Some good Forkin Questions


Question: I am currently preparing my girlfriends 1999 SV650 for her first track day.
I am installing a much more readily available 120/70R17 front tire as
apposed to the stock 120/60R17. What adjustments should I make to compensate
for the change in diameter? Also I have noticed when riding her bike that
when starting to push harder in sweeping corners (on ramps) that it starts
to feel a little unstable, any suggestions how to improve this with the VERY
LIMITED available adjustments on the stock SV suspension? I think the only
thing that can be adjusted is the height of the forks in the triple clamps.
Obviously changing the front tire should have a fairly major effect on the
handling of the bike, would you expect switching from the current tire to
the new tire to improve this situation, or worsen it? FYI I think they are
currently Bridgestone Battlax BT56's or BT57's on it, and I will be
installing Dunlop D207's. Or would you recommend sticking with what's on it?
I was under the impression that the 207's were a stickier/better tire.


When doing any tire swap, front or rear, I will take a narrow tape measure (or a piece of string will work) and measure the circumference of the tire.  To do this, tape the leading edge to the tire while it is still in the rim and on the bike and slowly turn the tire while keeping the tape perfectly in the centre of the tire.  Do this a few times to confirm your result.  You will get a number something like 1960 mm. Divide this number by Pi to get your tire diameter (623.9mm for our example), half this number will be your radius (311.9mm).  Now mount up your new tire, install the rim on the bike and do the exercise again (use the same tape measure or string, don’t switch methods now).  Lets say your new tire’s radius is 315.5mm.  You now know that you would have to slide the forks up in the triple clamps by 3.6mm to lower the bike back to its original position.  Be cautious though, you have corrected for the change in ride height, but you must still be aware that all tires have a different profile and carcass that will change the way the motorcycle steers and feels.  Dunlops historically have a more triangulated profile with a stiffer carcass than most.  This results in a bike that will snap onto its side quick, maintain a large contact patch at full lean and the stiffer carcass will give the rider plenty of feedback at full lean.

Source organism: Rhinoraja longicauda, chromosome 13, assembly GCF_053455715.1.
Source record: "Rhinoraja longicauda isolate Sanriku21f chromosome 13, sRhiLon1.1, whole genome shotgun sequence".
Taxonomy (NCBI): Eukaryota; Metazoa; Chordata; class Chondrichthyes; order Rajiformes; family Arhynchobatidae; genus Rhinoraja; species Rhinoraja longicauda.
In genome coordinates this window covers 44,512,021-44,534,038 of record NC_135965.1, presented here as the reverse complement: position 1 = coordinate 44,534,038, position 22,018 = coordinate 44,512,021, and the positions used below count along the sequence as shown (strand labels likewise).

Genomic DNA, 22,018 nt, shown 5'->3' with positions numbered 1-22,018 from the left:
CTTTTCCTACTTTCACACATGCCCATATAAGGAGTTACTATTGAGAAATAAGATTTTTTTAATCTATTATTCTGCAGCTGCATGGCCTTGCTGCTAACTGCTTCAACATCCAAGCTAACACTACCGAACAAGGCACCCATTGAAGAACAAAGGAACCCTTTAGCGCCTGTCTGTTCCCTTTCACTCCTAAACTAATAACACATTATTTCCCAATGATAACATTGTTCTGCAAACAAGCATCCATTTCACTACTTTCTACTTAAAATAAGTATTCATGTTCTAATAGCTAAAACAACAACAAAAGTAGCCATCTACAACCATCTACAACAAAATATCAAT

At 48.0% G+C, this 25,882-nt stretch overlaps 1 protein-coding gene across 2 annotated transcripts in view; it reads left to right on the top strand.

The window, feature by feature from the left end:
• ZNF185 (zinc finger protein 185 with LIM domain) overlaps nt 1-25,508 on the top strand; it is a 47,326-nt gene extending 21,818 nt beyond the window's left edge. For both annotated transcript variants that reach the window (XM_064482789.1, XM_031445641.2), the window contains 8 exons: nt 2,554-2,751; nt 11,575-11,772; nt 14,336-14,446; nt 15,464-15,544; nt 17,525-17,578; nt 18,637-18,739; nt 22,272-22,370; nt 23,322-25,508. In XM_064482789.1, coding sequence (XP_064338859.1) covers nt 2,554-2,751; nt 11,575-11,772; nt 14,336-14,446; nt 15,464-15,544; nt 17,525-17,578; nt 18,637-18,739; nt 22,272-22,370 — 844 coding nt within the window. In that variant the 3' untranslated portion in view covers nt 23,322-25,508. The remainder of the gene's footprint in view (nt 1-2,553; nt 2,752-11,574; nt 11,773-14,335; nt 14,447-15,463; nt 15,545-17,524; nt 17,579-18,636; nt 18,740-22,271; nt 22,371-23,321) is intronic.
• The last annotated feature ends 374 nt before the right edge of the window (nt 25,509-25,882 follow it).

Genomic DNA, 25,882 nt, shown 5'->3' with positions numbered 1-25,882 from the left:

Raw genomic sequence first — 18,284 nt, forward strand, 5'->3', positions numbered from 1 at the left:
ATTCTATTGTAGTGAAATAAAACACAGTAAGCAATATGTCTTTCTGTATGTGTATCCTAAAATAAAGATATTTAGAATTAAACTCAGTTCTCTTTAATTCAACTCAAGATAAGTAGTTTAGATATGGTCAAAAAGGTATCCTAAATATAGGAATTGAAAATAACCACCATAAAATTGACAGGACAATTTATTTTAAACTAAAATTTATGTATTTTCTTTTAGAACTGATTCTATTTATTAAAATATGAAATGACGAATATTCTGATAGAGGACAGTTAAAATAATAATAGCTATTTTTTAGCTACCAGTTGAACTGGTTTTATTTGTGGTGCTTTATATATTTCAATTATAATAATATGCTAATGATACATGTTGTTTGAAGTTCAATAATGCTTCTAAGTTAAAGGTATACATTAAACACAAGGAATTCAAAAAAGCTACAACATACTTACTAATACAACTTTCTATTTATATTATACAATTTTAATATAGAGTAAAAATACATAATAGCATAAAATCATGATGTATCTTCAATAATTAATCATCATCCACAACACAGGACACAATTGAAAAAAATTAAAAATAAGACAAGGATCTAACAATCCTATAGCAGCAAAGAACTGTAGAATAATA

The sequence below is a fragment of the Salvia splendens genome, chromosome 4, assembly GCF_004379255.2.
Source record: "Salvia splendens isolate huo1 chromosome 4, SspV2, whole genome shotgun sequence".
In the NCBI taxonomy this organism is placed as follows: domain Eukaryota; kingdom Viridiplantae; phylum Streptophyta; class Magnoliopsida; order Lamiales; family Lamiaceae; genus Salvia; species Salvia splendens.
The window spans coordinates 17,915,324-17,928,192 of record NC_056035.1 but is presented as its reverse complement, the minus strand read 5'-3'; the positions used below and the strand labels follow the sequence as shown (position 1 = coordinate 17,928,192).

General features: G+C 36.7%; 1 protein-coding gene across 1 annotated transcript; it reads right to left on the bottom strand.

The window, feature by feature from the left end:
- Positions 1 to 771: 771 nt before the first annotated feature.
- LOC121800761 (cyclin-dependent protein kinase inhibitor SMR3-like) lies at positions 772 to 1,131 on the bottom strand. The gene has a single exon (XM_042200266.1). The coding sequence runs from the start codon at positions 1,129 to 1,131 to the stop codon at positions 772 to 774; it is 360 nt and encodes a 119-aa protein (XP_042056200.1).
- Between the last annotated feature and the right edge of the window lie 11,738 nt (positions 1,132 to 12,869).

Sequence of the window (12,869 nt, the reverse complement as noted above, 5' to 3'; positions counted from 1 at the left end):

The instability you mentioned may have a couple of causes.  The SV is a great street bike, but definitely needs some front-end attention when being prepared for the racetrack.  The stock fork springs in the 99’ measure out to be about .70 kg/mm, which is definitely too light for high speed riding.  What will happen when the bike is pushed hard is that the fork will fall through its stroke and engage the hydraulic cushion right near the bottom limit of travel.  What you are feeling is either the chassis’ general nervousness when the suspension is collapsed (thereby reducing the rake and trail to its minimum), or the loss of compliant compression experienced while being engaged in the hydraulic cushion for more than just a fleeting moment.  If the instability is caused by the former reason, the new larger diameter front tire should probably help the nervous feeling (unless of course you corrected for it as discussed above).